Why Does Housing Need to be Brave?

Why does housing need to be brave?, you might wonder. Do you remember the pressure in high school to fit in? Or the challenge in your profession to do as everyone else does? These days it seems that value has been found in making mistakes and stepping outside the lines, essentially in following an untried path. Yet some things, no matter the unconventional line you might be walking, some things seem to be held in place with much deeper roots. Housing is one of those things. To convince your neighbors or city council or even your spouse that providing a place for a stranger to live in your backyard in a modest small house is a good thing, can be an unexpected uphill battle. Most of us living in desirable cities realize that the oft spoken housing crisis is quite real. Land is valuable beyond what any of us imagined when we bought into our single family houses decades ago. And population growth is not a far off phenomena going on in lands far beyond our reach. This is going on right here, right now with ever expanding consequences. And as I often have pointed out to my city council, you would not know we were in the midst of a climate crisis to walk through our city and see the smashing up of old structures and tipping them into the landfill and the super sizing of new constructions with barely lip service to green building much less renewable energy or regenerative practices.

When will the immediacy of climate change disrupt our patterns?  

rain drops on porch roof

I like to think small. I like to think about the single things any one of us can do in our daily routines. Like recycle that can or bottle. Like walk or take a bike. Like turn off lights and grow native grass to reduce water use. Things we have heard a million times over the past decades, these should all be second nature by now, you think? I met a man at a political event just a day ago. As we got to talking something steered the conversation to recycling and I matter-of-factly acknowledged that we certainly would know that cardboard and wood are recyclable and reusable. His response shook my reality. He said, no, he did not recycle. Yes he lived in Boulder, yes he lived in an apartment building with massive recycle bins. But no, he did not recycle. That was for white people. SILENCE

How does this happen? How is it that the consequences of our actions do not trickle upward to the consequences for our planet? Do I recycle because it rocks my little green world or do I recycle because I know that we live on a planet of finite resources with a population explosion that is severely taxing the ability for this planet to supply our growing needs? I saw that vulnerable little blue marble of a planet in those photos from space. They made my heart swell as I thought of the millions of creatures that make this home. It is nothing short of a miracle, that this much life has arisen in ecological cooperation for billions of years.  And in a couple of hundred years humans have taken the path of dominating every other specie on the planet.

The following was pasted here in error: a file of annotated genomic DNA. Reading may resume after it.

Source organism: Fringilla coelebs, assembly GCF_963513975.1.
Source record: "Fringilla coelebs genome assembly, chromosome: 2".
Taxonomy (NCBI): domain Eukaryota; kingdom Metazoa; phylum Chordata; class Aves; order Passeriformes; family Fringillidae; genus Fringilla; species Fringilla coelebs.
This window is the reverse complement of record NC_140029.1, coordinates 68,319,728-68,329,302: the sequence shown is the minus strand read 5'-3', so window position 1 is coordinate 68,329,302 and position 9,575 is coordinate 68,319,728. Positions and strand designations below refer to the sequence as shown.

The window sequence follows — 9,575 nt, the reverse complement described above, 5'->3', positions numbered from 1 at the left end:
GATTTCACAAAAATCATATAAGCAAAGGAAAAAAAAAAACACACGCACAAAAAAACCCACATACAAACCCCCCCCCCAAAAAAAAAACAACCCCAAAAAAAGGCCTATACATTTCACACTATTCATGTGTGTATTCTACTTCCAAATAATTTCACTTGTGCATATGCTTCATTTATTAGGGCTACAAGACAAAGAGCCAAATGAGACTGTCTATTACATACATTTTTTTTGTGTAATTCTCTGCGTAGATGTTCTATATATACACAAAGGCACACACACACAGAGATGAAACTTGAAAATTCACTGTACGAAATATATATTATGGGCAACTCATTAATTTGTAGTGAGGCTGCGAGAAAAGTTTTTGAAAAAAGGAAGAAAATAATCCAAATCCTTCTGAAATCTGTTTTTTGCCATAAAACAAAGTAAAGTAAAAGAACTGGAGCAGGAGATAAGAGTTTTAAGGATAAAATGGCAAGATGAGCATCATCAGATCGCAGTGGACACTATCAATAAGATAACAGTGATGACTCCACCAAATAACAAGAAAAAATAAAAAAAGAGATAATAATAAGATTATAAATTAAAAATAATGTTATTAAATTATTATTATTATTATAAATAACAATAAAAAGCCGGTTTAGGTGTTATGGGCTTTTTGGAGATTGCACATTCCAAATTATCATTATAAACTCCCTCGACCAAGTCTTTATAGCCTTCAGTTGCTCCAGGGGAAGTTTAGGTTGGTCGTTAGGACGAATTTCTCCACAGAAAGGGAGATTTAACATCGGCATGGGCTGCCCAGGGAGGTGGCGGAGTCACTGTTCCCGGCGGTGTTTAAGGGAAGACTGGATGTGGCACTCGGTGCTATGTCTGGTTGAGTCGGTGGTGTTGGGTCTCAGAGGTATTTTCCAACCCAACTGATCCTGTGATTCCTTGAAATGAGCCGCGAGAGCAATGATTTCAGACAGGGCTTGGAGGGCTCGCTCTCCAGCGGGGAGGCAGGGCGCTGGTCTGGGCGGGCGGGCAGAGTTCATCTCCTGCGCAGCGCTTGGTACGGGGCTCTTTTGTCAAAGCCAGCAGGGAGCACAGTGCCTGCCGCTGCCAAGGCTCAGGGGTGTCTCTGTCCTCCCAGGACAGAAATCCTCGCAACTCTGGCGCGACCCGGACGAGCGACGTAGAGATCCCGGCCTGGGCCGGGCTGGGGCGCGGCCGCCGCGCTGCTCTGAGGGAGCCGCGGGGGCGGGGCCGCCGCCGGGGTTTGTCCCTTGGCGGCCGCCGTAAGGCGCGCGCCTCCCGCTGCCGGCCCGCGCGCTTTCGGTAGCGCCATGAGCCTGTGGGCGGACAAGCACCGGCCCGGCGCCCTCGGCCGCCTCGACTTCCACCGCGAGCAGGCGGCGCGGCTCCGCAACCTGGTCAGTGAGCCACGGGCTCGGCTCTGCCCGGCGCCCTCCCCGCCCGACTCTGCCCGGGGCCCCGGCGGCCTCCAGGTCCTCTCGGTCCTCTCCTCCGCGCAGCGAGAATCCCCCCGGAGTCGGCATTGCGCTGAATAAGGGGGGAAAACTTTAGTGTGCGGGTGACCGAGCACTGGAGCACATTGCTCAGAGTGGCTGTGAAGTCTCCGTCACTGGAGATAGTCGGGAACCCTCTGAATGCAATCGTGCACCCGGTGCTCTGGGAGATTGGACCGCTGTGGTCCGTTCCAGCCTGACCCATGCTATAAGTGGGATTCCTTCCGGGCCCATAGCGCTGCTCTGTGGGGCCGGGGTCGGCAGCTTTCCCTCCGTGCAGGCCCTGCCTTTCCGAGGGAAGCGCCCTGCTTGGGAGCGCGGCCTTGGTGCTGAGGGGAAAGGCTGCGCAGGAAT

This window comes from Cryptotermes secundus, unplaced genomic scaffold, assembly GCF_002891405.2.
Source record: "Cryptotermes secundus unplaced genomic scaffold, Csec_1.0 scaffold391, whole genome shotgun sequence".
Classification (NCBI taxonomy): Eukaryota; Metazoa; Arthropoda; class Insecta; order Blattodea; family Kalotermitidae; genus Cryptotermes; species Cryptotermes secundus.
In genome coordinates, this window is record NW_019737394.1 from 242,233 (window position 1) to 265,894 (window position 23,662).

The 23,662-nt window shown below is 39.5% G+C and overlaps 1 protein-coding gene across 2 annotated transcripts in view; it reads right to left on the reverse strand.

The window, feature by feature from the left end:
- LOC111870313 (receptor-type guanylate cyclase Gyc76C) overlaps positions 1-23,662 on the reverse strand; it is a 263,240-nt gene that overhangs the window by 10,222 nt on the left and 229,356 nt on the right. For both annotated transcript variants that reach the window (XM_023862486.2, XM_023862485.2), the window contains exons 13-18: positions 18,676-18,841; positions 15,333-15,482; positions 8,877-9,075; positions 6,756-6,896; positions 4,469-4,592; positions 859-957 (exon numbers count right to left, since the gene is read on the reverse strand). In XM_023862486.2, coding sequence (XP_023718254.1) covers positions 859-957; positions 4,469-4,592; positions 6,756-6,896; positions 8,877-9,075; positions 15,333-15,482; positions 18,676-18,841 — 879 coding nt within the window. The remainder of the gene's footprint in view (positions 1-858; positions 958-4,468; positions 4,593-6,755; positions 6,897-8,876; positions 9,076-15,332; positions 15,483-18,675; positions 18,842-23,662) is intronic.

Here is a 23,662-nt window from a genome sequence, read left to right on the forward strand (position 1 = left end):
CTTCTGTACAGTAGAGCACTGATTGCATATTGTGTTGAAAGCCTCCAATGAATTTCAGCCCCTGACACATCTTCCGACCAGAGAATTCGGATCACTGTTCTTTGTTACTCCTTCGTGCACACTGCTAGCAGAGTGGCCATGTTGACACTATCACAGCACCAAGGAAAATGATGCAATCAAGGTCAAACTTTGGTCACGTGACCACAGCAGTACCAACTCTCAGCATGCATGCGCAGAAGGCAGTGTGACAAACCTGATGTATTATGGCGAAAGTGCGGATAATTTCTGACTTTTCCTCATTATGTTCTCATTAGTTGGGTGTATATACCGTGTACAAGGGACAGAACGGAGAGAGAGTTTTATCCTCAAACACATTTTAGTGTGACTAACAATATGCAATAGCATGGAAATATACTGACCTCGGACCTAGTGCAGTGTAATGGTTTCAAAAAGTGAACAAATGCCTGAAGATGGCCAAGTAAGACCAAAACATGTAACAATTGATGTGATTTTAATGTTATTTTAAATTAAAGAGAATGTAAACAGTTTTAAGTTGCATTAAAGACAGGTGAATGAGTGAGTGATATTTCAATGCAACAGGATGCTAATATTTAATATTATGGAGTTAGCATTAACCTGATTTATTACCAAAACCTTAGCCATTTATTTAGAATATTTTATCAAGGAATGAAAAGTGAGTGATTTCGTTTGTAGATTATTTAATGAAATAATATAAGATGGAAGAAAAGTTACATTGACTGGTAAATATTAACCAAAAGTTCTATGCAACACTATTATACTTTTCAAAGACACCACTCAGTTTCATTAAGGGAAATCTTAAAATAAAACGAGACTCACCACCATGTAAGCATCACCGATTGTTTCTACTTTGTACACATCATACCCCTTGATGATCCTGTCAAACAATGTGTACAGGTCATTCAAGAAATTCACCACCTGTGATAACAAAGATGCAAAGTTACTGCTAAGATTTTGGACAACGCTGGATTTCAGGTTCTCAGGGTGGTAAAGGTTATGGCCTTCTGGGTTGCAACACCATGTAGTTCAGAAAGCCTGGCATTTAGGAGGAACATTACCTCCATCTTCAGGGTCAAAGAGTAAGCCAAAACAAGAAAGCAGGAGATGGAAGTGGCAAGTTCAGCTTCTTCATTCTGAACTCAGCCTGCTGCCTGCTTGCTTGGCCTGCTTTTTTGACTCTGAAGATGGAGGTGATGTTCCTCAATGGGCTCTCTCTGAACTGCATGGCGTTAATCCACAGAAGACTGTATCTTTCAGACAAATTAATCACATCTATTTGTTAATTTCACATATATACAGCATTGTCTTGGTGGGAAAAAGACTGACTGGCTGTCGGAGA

I return to thinking small. Because that is where you and I can still see the wonder of life. I practice architecture. And what I have noticed is that it is increasingly difficult to include the word beauty and even sustainability into the client conversation. I am convinced that the Internet has made us stupid. It provides a means for untrained people to gain limited information about things they truly know nothing about and cannot begin to know from a stroll on the Internet. This may be nice for looking up facts like, what year was Elvis born? But it is such a disservice to use it to educate yourself about how to make a house or a space. It provides false understanding and closes you to the true sources of a great house or a delightful space.

In today’s world we can still find many places to hide our heads in the sand. While you are there, check out that gain of sand for it holds all the connections to everything else.

I see small houses that way. Although backyard houses are just bit players in the housing options, they are a key nexus that can nudge us to use less and to participate more and with good design, small houses can provoke us to feel our interconnection. That is no longer small, that is brave.

Zumthor’s Vals thermal baths, photo Fernando Guerra

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